Test and photos by Gadjo Cardenas Sevilla
For the first time, Apple’s entry-level notebook might just be one of its most compelling offerings. The new 2011 11-inch MacBook Air (starting at $999) looks identical to the one we reviewed late last year but we feel it Is a completely different notebook with a lot more to offer.
New to all MacBook Airs is Intel’s most recent line of Core i5 and i7 processors that offer dual-core desktop performance but with much lower power draw.
The review MacBook Air we tested came with the 1.6 Core i5 processor and 2GB of RAM plus a 64GB SSD drive. We would have liked a way to upgrade the RAM ourselves as the Apple option is expensive and takes time but this is the future of SoC (System on a Chip) computers where everything is integrated on a single chip.
The MacBook Air was one of the first OS X Lion computers shipped by Apple and as a result, it is designed to take full advantage of the latest and greatest Mac OS. It no longer ships with the neat USB drive as a backup operating system installer, you can however make a backup of the OS.
One major feature that Apple brought back to the MacBook Air line is the backlit keyboard, which was sorely missed in the previous version of the MacBook Air.
As someone whose writing muse often appears uninvited at the dead of night, being able to get the ambient light from the keyboard is very welcome feature, especially since we’ve been spoiled by around four generations of Apple portables that had this.
The backlit keyboard may seem trivial but it is a feat of engineering in something as sliver-thin as the MacBook Air.
Now, PC manufacturers are freely copying the feature and putting their own spin on it. We have seen notebooks from Toshiba, Samsung and HP that offer backlit keyboards too and some have even gone so far as to colour the keys differently.
Aside from the spanking new processor architecture and improvements to the graphics performance by way of the Intel HD Graphics 3000 processor, which includes an on-chip engine for video encoding and decoding, the new MacBook Airs now come with a Thunderbolt Port.
This Thunderbolt I/O technology provides expansion possibilities never before available to MacBook Air users. Through a single cable, users can connect to high performance peripherals and the new Apple Thunderbolt Display, the ultimate docking station for your Mac notebook. Thunderbolt can easily be adapted to support legacy connections such as FireWire and Gigabit Ethernet.
The Thunderbolt port can also connect to Apple's monitors and turn the MacBook Air into a desktop Mac when paired with a Bluetooth keyboard, mouse and trackpad.
Thunderbolt is 12 times faster than FireWire 800 and up to 20 times faster than USB 2.0, that’s revolutionary! For people who need to move a vast amount of data quickly (i.e. video editors, photographers, musicians) this is an ideal solution. Thunderbolt peripherals area only starting to come out now and they are not cheap but give it six months to a year and we should see them become more prevalent.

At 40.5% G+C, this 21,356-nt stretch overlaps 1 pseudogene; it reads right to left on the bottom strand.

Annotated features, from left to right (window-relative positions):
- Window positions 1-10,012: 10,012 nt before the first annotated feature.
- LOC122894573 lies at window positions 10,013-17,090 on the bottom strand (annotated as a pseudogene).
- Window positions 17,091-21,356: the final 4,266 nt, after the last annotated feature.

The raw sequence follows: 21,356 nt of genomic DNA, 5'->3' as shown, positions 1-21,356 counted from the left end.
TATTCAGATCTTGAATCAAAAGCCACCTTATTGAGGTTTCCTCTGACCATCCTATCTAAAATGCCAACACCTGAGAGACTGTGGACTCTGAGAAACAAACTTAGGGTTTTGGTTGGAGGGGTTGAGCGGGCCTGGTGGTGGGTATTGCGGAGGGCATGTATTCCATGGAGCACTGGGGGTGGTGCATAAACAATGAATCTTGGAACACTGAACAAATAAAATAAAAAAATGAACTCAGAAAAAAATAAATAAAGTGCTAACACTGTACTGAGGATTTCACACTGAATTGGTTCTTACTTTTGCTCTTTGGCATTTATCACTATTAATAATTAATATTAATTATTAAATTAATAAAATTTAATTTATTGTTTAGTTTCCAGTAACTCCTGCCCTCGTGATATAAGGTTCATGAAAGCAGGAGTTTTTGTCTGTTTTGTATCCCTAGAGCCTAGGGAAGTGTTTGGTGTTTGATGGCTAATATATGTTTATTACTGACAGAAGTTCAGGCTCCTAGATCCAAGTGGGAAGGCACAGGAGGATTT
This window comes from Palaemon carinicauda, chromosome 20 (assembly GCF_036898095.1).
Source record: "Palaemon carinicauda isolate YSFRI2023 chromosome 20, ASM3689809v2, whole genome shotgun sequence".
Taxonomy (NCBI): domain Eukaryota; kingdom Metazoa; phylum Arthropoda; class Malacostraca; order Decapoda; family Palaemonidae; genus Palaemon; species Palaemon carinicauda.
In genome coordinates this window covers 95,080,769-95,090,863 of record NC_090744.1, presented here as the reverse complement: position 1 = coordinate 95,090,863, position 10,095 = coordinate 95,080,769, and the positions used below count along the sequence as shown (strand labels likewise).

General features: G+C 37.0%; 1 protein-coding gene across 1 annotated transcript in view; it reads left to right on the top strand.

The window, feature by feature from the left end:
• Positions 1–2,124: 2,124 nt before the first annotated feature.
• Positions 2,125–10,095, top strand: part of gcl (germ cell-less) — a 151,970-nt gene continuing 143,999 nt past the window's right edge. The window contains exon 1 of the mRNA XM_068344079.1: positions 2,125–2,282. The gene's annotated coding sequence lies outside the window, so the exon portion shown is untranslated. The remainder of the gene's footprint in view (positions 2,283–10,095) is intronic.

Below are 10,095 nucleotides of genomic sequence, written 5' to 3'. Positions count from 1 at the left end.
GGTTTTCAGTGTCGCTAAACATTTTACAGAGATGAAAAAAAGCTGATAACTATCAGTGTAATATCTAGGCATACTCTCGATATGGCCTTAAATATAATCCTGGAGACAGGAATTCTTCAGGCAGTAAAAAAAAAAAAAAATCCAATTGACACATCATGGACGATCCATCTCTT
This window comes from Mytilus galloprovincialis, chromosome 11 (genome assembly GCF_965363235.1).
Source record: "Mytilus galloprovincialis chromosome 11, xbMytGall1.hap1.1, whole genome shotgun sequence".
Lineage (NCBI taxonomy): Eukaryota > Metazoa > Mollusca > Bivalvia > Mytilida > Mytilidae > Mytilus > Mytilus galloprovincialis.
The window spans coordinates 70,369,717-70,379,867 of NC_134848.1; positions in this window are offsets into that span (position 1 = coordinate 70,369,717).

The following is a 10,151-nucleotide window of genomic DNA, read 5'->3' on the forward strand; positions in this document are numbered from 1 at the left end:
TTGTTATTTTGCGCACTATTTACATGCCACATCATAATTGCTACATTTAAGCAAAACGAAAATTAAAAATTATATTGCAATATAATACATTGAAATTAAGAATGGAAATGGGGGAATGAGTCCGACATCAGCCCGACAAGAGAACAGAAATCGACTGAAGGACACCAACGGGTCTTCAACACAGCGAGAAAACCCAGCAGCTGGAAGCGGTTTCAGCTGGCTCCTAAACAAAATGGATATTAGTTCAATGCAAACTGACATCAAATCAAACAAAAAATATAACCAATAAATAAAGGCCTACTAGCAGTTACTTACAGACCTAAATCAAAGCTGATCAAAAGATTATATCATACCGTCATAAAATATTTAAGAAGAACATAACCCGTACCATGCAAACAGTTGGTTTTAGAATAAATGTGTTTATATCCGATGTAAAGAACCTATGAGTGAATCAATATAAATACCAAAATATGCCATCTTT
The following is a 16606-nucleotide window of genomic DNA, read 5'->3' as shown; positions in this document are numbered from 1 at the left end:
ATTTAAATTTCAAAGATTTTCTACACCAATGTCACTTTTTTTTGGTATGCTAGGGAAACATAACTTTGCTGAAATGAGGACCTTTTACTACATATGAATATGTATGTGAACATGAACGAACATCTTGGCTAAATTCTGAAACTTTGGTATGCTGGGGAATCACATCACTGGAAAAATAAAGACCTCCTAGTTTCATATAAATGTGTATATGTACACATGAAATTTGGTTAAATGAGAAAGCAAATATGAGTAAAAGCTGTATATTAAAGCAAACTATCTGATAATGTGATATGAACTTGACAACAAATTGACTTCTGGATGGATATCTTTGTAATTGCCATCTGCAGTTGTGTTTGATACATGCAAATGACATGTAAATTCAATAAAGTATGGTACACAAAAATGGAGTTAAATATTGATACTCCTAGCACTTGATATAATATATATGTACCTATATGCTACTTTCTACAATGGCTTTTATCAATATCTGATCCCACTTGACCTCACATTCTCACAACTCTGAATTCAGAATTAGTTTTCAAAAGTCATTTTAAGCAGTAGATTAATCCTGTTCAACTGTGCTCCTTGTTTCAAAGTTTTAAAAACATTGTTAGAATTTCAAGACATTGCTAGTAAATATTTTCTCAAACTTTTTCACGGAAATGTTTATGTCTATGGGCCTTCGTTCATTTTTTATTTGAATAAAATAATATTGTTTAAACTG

Since it first came out in 2008, the MacBook Air was always considered full of compromises. Some detractors even went to say that it was an overpriced and underpowered netbook (a bogus claim because netbooks do not have full sized keyboards or down clocked processors).
This has now changed completely. The MacBook Air line is as good as any other mobile computer in terms of processing power and functionality. The limitations right now are the optical drive (which can be remedied by getting the optional SuperDrive) and the SSD storage, which is still expensive.
We’ve been using the new Core i5 MacBook Air to edit video constantly for the past two weeks and the speed of the SSD plus the new Intel Sandy Bridge architecture have made it surpass the speed and performance of our 2010 13-inch MacBook Pro and our iMac by 40-60 per cent
Both of those machines have been upgraded for production with the maximum amount of RAM and the fastest SATA hard drives we could buy at the time and they still feel like lumbering behemoths when compared to the new MacBook Air which only ships with 2GB or RAM (non user upgradable at that, so RAM fetishists will need to go the route f build to order on Apple’s website if they want more of that).
For built to order, you can even get a 1.8GHz Dual-Core Intel Core i7 processor into the 11-inch MacBook Air, which puts it on par with some flagship notebooks out there that weigh three times as much.
The only area where the MacBook Air might fall short is as agraphics-intensive gaming notebook but this isn't what it was designed for in the first place.
All this power is present in such a small, tightly knit package and we only heard the fans kick in twice and both times when watching Netflix video off the Chrome browser. Seeing as how no Apple products ship with Adobe Flash installed, we can only think that Flash might have been the reason for this. Playing back digital video files using VLC worked just fine.
The most striking thing about using the MacBook Air is after getting all that processor intensive work done, you can simply fold down the screen, pick it up and take it anywhere you want, it weighs 2.38 pounds.
Battery life while using Wi-Fi is close to the 5-hours that Apple claims, not bad for something to incredibly thin and light. The stereo speakers are also surprisingly loud. Oh, and if you are looking for the built-in Mic, it is near the headphone jack, so tiny it is almost invisible.
The MacBook Air is built for portability but also for productivity and now approaches the power and performance of larger, more expensive MacBook Pros. Cheaper than the previous generation and with far more functionality, the MacBook Air line is Apple's most impressive portable design yet.
That is is why PC competitors are now stumbling all over themselves to copy it.
Rating: 5 out of 5